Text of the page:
Originally in possession of the fourth-overall pick in the opening round, the Browns chose to trade down with the Buffalo Bills to the ninth-overall spot, earning a 2015 first-round and fourth-round selection. They later traded up one spot, to eight, with the Minnesota Vikings, sacrificing their fifth-round draft pick for the honor.
While many had the Browns linked to offensive players with their first of two first-round picks, from quarterback Johnny Manziel to wide receivers Mike Evans and Sammy Watkins or even an offensive tackle, such as Jake Matthews, the team opted to take a position on defense, new head coach Mike Pettine's specialty.
The pick, while seemingly unorthodox, does reflect Pettine's defensive philosophy. As ClevelandBrowns.com's Vic Carucci notes, Pettine wanted the tallest, first-round graded cornerback he could get and Gilbert fits that mold.
Though Pettine's defense is known for its upfront pressure, that pressure is best effective when assisted by a top-tier secondary.
Think not to Pettine's single year as the Bills defensive coordinator and think to his time with the New York Jets, when he had a cornerback tandem in Darrelle Revis and Antonio Cromartie. That's what he'd like to replicate in Cleveland, and that's not going to happen when Joe Haden is paired up with Buster Skrine. With Gilbert, however, it's far more possible.
Skrine was a converted slot corner who started outside alongside Haden in 2013 under the team's previous regime, led by head coach Rob Chudzinski. Last year, Skrine was fifth on Cleveland's defense in total tackles, with 65. He also had one sack, 18 passes defensed and an interception.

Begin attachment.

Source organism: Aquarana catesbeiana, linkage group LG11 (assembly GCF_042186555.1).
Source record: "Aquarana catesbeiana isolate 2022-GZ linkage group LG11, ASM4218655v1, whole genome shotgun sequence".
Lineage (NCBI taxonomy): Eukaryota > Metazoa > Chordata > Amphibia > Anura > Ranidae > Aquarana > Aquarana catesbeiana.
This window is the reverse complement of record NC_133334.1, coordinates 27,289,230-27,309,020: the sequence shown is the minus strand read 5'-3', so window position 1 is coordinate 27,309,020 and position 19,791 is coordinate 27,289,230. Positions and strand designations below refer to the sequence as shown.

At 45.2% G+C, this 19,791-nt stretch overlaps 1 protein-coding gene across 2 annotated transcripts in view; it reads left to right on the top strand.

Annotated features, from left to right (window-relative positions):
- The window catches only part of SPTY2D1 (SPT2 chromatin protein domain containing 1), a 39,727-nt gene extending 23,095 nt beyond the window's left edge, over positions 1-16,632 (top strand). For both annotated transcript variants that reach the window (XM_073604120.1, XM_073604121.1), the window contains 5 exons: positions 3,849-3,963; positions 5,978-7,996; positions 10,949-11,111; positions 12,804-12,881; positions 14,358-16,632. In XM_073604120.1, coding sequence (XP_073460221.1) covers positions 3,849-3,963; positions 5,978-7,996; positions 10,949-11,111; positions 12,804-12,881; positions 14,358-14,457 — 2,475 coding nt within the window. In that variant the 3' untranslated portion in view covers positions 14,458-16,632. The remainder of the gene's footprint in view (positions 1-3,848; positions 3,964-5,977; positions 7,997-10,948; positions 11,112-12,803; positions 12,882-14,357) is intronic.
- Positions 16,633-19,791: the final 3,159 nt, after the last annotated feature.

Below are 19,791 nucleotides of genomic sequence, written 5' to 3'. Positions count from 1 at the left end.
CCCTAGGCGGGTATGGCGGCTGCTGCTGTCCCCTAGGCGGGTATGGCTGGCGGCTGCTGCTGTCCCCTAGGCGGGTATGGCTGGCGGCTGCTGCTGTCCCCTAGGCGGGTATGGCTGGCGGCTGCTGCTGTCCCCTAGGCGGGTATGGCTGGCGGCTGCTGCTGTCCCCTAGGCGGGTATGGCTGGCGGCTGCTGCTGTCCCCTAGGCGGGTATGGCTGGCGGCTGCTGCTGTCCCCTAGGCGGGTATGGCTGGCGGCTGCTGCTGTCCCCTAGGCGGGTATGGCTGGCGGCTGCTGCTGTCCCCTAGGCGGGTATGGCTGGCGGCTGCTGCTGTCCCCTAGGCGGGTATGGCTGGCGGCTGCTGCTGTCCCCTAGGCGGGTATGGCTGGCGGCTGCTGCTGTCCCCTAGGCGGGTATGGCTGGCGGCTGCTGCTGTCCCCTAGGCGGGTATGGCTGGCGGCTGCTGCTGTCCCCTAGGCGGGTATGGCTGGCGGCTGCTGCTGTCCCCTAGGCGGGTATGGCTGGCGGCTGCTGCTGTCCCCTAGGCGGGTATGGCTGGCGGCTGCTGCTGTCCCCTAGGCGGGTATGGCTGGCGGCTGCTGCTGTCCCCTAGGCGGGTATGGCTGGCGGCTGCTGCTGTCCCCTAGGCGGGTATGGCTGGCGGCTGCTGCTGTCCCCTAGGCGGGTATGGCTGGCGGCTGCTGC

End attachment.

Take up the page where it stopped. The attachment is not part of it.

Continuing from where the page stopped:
However, according to Pro Football Focus (subscription required), Skrine ranked just 106 out of 110 cornerbacks in 2013. He gave up catches on 56.4 percent of his targets but most importantly gave up 667 total yards, 314 yards after the catch and nine touchdowns on receivers he was covering.
In contrast, Haden ranked 18th, gave up only 169 yards after the catch and allowed just six touchdowns on 55 receptions. He also had four interceptions.
Gilbert, at 6'0" and 202 pounds, is more suited to work the outside than the 5'9", 185-pound Skrine. CBS Sports' Rob Rang says that Gilbert is the most athletic cornerback in the draft, with the speed and fluidity to make him a prototype at the position. In his career at Oklahoma State, he racked up 182 total tackles, 3.5 tackles for a loss, 12 interceptions, two touchdowns and 32 passes defensed.
What Pettine sees in Gilbert is what he sees in all of his ideal defensive players—speed, aggressiveness, more-than-ideal size and the willingness to play physically and make big hits. When the Browns' front seven can't reach the quarterback, the cornerback tandem of Gilbert and Haden will certainly be able to clean up in the secondary.
|Justin Gilbert at Oklahoma State|
While general manager Ray Farmer is running the Browns' draft show, the team's ultimate selection of Gilbert has Pettine's fingerprints all over it. And it cannot be denied that another, shutdown-style cornerback was among the Browns' bigger draft priorities this year.
The two trades that led the Browns to Gilbert—and even the Gilbert pick itself—were certainly unexpected. But it's not unexpected that Pettine would have eyes for a corner of Gilbert's style.
It's also a sign that the organization as a whole trusts their new, first-time head coach enough to allow him to get his preferred corner in Round 1, rather than the "expected" quarterback or wide receiver.